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Sound and independent information
on the environment

1. Introduction

Scope of the report

In the Fifth Environmental Action Programme (5th EAP) the European Commission states that "a comprehensive reappraisal of the situation will be undertaken and an up-dated report on the state of the environment and a review of the policy-cum-strategy set out in this Programme will be published before the end of 1995" (EC, 1992). The European Commission (DG XI: Directorate General for Environment, Nuclear Safety and Civil Protection) has asked the European Environment Agency (EEA) to produce the above-mentioned state-of-the-environment report, requesting that besides producing an update, the EEA should also carry out a quality assessment as to whether the measures taken to date will lead to achievement of the 5EAP targets.

The following issues are addressed in this report:

  • changes in the initial state of the environment (new insights);
  • changes in social developments (eg, population growth, energy use);
  • progress in the implementation of those 5EAP actions taken since 1992 for which the EU is taking the lead;
  • qualitative assessment of the effectiveness of policy measures and actions; and
  • distance to targets, i.e. expert judgements on the achievability of selected 5EAP targets for main environmental themes, based on the existing state of action and policies in the pipeline.

The focus of this report is on the trends and the state of the environment at the EU level. Although the 5EAP calls for action at the Member State and local levels, and by target groups, evaluation of the progress to date is the subject of the Commission's Progress Report on the 5EAP. The analysis of this report is limited to a discussion of progress on the implementation of those Community level actions specified in the 5EAP.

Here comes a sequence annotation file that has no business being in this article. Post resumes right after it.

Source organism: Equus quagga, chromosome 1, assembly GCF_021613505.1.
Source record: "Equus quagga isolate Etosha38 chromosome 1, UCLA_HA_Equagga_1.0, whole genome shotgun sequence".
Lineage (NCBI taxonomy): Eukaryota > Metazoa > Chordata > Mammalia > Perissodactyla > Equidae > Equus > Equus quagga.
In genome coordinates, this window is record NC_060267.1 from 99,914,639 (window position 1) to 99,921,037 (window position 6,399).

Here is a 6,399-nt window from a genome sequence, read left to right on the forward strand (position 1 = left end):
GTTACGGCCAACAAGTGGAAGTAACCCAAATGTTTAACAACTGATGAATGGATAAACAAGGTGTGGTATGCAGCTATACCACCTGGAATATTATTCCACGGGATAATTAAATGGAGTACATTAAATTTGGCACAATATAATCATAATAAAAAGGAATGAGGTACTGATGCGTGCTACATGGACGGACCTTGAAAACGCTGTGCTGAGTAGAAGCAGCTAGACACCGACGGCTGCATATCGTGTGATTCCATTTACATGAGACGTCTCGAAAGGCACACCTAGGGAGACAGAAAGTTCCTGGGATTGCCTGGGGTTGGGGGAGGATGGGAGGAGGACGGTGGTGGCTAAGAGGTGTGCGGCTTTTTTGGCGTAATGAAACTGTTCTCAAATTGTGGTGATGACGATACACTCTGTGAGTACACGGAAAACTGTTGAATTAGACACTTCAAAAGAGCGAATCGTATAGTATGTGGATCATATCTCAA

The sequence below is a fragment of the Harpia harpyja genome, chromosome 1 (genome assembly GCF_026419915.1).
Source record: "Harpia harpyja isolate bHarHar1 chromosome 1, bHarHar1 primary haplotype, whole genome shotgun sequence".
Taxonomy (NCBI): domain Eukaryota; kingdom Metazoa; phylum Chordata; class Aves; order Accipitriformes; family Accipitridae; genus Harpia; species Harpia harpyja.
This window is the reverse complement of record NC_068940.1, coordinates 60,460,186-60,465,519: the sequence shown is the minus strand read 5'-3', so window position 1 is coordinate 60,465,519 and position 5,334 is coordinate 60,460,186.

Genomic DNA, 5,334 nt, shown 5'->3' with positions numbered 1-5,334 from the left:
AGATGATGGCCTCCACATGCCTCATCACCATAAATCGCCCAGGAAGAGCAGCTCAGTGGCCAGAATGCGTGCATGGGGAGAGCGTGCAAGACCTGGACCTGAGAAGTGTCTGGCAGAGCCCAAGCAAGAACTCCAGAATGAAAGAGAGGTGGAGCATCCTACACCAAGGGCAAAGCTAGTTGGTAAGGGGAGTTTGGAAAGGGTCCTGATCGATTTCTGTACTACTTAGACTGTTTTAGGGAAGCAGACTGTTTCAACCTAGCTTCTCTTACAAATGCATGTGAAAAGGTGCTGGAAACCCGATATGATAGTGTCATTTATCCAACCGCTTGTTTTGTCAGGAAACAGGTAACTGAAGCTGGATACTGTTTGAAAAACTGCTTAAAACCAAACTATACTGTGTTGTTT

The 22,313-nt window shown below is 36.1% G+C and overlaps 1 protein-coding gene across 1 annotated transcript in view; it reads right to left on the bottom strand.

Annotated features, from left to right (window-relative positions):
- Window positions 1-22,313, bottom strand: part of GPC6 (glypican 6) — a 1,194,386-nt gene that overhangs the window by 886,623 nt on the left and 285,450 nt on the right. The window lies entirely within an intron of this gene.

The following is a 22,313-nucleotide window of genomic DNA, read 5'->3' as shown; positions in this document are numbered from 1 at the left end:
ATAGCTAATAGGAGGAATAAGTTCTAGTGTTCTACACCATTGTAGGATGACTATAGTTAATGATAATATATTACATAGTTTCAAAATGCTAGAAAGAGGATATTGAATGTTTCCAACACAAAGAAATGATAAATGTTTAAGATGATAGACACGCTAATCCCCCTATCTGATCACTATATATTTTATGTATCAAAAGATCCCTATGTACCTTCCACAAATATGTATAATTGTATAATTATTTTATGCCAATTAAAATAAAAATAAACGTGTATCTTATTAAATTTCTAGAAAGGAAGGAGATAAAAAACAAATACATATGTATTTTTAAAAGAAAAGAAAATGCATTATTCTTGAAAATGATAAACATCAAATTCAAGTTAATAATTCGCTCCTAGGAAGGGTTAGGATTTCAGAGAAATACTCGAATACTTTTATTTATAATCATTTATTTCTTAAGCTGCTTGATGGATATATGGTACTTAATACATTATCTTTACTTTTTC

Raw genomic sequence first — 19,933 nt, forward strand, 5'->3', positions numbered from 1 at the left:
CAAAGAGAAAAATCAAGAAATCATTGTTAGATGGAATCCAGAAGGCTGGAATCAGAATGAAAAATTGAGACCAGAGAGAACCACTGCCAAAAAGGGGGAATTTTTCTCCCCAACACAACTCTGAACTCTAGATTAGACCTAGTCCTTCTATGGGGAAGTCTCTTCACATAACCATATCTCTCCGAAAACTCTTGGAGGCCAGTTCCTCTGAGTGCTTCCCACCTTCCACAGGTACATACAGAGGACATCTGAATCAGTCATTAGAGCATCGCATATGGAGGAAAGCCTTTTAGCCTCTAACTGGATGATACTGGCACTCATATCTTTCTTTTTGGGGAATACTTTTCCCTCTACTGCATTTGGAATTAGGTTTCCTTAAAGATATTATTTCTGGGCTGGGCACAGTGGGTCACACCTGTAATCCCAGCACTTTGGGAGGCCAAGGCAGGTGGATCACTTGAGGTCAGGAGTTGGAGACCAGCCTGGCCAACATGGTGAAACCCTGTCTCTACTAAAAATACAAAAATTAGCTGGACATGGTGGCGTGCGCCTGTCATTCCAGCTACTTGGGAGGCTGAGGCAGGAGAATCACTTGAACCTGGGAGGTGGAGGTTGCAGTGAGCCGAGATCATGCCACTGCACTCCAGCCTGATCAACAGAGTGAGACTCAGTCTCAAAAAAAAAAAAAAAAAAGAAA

Box 1: Towards a new way of reporting

The time factor obviously plays a part in the development of environmental problems and of pro-active policy making. Three time-lags can be distinguished.

  • Chemical time-lag. A continuous loading over time influences the storage capacity of environmental reservoirs. Once such storage capacity has been exceeded, the environmental problem becomes manifest (often referred to as the 'time-bomb' effect). It can also take a long time before the original situation is recovered , once actions are undertaken. Some striking examples of environmental problems that show a rather 'irreversible' character (or a long recovery time) are climate change, ozone depletion, persistent chemicals in the environment, and loss of habitats. In relation to reservoirs, 'time' also means that despite the reduction of environmental pressures, this process might not suffice. The accumulated stress can remain too high, exceeding critical loads and well above the carrying capacity of ecosystems. For improving the quality of nature, further improvement of environmental conditions and land management are crucial.